If a computer market and an advertising company can both create new markets and stave off disruption, it is not reasonable to conclude that Microsoft – once the biggest, most powerful technology company on the planet, like Apple today – would be fundamentally unable to do the same.
Particularly because there is little intrinsic to mobile that is fundamentally incompatible with their primary software-based revenue model. Certainly Android, as mentioned, resembles it reasonably closely today. True, Google effectively gives Android away, because its development costs are subsidized by its advertising business. But Microsoft has managed, through its aggressive utilization of its intellectual property, to recreate a licensing business all the same. What if, for example, Microsoft had approached all of the current Android partners in the wake of the iPhone’s launch with a version of Windows Phone that was similar to what it is today? The bet here is that, just as happened with Android, they’d rush towards anyone offering them a weapon with which to do battle with Apple.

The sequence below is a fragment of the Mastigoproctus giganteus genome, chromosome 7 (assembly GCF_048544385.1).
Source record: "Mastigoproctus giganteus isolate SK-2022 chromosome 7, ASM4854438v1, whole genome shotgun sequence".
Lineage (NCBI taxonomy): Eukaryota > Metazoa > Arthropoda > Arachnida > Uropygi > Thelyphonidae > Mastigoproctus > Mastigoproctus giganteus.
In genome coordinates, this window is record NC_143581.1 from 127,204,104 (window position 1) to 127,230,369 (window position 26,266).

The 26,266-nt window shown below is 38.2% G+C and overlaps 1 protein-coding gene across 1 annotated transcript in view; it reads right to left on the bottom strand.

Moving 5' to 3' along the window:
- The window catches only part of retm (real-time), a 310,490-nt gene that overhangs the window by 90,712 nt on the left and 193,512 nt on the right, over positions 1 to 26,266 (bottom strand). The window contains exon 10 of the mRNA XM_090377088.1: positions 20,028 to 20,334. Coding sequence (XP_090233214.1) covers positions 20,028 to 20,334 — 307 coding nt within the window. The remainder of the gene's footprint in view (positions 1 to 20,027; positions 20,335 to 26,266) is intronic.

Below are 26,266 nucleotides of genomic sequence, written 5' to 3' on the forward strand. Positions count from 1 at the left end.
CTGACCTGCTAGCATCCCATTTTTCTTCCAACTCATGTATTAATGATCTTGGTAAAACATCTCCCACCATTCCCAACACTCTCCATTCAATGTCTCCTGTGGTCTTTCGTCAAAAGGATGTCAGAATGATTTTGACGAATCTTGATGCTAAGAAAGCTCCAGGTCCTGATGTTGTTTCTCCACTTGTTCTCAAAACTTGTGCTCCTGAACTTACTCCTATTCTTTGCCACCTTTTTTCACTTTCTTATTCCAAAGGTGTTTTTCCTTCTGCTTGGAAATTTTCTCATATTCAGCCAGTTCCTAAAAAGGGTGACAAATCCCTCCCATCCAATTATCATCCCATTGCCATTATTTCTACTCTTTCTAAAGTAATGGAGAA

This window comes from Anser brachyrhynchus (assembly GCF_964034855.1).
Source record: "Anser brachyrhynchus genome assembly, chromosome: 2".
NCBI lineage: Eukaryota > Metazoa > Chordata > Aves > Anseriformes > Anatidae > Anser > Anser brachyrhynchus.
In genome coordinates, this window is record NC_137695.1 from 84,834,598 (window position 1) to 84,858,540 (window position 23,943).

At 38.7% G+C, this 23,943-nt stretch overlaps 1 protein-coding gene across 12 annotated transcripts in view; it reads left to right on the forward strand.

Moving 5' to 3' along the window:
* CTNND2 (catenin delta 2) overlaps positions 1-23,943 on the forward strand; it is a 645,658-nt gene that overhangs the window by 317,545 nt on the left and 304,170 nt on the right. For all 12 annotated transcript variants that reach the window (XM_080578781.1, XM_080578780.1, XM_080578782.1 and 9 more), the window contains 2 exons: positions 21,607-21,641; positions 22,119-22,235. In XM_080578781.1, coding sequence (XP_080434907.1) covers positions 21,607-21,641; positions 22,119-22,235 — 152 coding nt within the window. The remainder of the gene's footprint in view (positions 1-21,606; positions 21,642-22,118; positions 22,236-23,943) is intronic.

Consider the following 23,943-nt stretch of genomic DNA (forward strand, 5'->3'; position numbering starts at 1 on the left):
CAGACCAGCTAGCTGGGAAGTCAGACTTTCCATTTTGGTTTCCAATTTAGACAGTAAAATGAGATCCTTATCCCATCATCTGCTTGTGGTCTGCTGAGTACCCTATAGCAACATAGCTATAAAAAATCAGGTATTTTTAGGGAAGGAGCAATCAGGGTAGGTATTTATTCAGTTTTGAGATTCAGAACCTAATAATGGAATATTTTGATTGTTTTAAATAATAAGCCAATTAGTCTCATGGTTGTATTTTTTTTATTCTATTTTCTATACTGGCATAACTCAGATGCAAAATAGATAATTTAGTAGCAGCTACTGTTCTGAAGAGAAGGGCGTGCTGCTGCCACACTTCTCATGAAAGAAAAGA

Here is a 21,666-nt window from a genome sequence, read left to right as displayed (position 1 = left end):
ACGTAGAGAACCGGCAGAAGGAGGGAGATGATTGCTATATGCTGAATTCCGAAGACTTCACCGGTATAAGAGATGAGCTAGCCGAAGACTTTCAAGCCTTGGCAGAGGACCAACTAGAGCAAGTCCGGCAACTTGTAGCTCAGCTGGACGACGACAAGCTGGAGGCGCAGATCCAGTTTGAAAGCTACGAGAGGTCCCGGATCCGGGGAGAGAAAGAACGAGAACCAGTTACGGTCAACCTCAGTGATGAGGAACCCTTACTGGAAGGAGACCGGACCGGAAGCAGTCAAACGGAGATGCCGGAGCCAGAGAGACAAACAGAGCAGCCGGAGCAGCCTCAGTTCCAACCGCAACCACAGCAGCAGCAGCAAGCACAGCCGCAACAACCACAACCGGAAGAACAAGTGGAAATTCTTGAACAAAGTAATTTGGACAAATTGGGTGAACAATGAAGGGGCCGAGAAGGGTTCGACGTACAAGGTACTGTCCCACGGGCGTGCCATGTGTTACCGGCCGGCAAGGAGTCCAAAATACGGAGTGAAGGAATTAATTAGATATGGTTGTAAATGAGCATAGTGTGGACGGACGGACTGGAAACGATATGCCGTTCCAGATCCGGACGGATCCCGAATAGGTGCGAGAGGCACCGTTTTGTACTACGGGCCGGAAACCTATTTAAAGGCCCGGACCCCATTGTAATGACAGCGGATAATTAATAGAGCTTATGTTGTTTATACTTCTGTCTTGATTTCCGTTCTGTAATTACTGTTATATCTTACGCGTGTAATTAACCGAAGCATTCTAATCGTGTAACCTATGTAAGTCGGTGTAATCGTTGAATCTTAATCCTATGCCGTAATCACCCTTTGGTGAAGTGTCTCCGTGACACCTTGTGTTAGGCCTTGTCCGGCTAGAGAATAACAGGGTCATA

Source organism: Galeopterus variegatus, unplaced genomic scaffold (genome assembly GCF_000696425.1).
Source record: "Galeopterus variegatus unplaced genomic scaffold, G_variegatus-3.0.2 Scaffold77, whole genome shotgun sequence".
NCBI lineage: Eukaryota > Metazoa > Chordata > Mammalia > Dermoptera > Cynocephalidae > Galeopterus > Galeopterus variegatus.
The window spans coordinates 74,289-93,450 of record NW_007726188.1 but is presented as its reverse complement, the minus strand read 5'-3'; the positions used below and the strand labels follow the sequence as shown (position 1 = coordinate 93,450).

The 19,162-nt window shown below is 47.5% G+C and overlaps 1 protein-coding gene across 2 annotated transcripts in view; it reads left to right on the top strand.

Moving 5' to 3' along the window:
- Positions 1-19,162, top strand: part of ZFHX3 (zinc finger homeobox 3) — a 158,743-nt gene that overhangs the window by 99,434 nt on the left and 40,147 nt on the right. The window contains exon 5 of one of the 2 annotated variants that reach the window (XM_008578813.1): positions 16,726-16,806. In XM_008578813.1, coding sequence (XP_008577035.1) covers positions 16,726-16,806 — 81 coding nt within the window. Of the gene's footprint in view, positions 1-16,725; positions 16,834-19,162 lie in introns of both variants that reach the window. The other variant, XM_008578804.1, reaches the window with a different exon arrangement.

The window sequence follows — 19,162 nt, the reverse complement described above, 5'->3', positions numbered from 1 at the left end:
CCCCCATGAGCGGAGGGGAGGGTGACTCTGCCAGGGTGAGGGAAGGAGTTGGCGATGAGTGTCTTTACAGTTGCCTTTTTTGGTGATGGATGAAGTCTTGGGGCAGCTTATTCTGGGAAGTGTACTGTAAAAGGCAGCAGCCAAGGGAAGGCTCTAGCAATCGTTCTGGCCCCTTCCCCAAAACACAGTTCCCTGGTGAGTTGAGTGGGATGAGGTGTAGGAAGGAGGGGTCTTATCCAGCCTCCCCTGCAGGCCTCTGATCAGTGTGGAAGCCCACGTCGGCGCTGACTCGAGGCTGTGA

Which means, in turn, that Microsoft wasn’t necessarily doomed to disruption, but merely executed poorly.
Likewise cloud. If you are convinced that the fundamental value of the cloud lies in price, you must concede that Microsoft was doomed to an uphill battle in cloud without destroying its existing businesses. Microsoft’s primary competition then and now, obviously, was an operating system that could be obtained and run at no cost. And that is fundamentally disruptive to Microsoft’s business. But if you recall that Amazon has always commanded substantial margins above competitors, the opportunity for a premium for software seems somewhat plausible. And if instead of price one considers convenience as the primary driver of cloud consumption rather than price, Microsoft’s opportunity becomes clearer. Again, what if Microsoft had been able to offer Windows instances it hosted within a reasonable timeframe of the launch of EC2? As many cloud providers have discovered, it’s much easier to build in the premiums you need when you’re charging by the hour, as it mitigates the sticker shock by masking the premiums.